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English Enhancement Course Adds to Countering Transnational Organized Crime Network:Fifteen participants from 10 countries have now entered a network of more than 12,500 security professionals from 153 nations after graduating from the English Language Enhancement Course (ELEC) at the George C. Marshall European Center for Security Studies April 3.

This English language course is a specially tailored five-week, resident program for participants who will be attending the Marshall Center’s Program on Countering Transnational Organized Crime (CTOC), which starts April 5.

“This is an absolutely unique language program, which combines language skills development with the authentic CTOC content,” said Peggy Garza, chair of the English Language Programs Department for the Marshall Center’s Partner Language Training Center Europe (PLTCE). She oversees the ELEC courses.

She said that ELEC instructors – Jim Hinze and Thomas Soule – provide an atmosphere where the participants are at ease and able to practice and improve their English communication skills.

“During the last five weeks, we have had an excellent opportunity to improve our English language skills,” said Gheorghe Badia, deputy head of On-site Banking of the Supervision Division at the National Bank in Moldova. “We also established a CTOC network and made real friends from different continents, and through our discussions, we learned about the challenges our countries are facing.”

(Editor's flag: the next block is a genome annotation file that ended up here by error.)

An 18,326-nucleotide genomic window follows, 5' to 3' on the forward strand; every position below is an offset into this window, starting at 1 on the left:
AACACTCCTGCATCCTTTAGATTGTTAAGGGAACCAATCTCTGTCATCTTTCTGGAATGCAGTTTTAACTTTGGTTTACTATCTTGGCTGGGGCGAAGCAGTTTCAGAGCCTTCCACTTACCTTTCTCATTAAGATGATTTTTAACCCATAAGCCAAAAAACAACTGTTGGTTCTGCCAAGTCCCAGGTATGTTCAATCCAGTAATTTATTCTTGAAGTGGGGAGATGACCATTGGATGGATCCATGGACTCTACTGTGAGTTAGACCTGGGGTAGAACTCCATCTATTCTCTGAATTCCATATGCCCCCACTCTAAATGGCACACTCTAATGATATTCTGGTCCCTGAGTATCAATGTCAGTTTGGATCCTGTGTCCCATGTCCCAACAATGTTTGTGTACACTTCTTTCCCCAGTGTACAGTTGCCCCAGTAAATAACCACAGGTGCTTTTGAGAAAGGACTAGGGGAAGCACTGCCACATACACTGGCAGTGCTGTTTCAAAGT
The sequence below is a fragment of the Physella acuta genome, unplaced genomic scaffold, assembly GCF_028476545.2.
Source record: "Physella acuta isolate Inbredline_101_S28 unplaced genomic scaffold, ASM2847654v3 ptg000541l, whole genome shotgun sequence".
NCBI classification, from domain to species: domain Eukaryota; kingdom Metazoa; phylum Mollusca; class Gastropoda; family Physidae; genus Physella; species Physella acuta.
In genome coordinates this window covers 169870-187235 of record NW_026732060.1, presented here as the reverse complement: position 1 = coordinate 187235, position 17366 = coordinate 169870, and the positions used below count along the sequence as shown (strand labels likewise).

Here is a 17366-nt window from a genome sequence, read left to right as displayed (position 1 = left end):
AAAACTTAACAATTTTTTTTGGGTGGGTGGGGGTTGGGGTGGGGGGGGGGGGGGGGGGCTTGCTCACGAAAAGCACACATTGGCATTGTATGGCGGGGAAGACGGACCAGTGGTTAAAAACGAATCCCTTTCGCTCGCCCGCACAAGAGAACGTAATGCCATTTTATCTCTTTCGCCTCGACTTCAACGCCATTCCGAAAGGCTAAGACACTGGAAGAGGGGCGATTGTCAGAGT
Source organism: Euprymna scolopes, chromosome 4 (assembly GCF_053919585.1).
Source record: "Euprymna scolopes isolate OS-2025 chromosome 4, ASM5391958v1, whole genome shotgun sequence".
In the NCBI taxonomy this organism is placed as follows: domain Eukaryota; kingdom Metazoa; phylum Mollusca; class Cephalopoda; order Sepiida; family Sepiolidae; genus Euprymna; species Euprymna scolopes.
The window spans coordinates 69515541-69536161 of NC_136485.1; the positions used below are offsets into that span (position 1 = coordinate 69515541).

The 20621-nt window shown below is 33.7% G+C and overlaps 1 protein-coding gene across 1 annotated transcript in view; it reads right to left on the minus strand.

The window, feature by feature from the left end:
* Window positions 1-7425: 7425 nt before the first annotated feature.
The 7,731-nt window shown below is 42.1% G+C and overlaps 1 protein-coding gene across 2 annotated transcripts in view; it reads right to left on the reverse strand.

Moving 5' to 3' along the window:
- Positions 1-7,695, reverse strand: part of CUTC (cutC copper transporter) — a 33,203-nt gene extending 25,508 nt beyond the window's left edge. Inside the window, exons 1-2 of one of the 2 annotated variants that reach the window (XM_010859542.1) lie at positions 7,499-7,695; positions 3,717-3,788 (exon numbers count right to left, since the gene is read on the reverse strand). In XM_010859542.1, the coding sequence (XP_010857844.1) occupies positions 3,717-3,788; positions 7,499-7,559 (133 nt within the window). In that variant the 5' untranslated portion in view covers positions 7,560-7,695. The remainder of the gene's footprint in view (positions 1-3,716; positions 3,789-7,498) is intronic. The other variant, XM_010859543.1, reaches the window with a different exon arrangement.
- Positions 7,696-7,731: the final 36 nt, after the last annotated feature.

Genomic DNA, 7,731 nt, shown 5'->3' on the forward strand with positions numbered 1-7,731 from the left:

The instructors tailor the curriculum and vocabulary needed by security professionals who fight organized crime, focusing on presentation skills, public speaking practice and discussion strategies.

“The ELEC course gave us the opportunity to figure out all the different aspects of countering transnational organized crime,” said Maj. Heni Ben Youssef, chief of the Intelligence and Investigation Section of the Ministry of Defense in Tunisia.

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English Enhancement Course Adds to Countering Transnational Organized Crime Network:Fifteen participants from 10 countries have now entered a network of more than 12,500 security professionals from 153 nations after graduating from the English Language Enhancement Course (ELEC) at the George C. Marshall European Center for Security Studies April 3.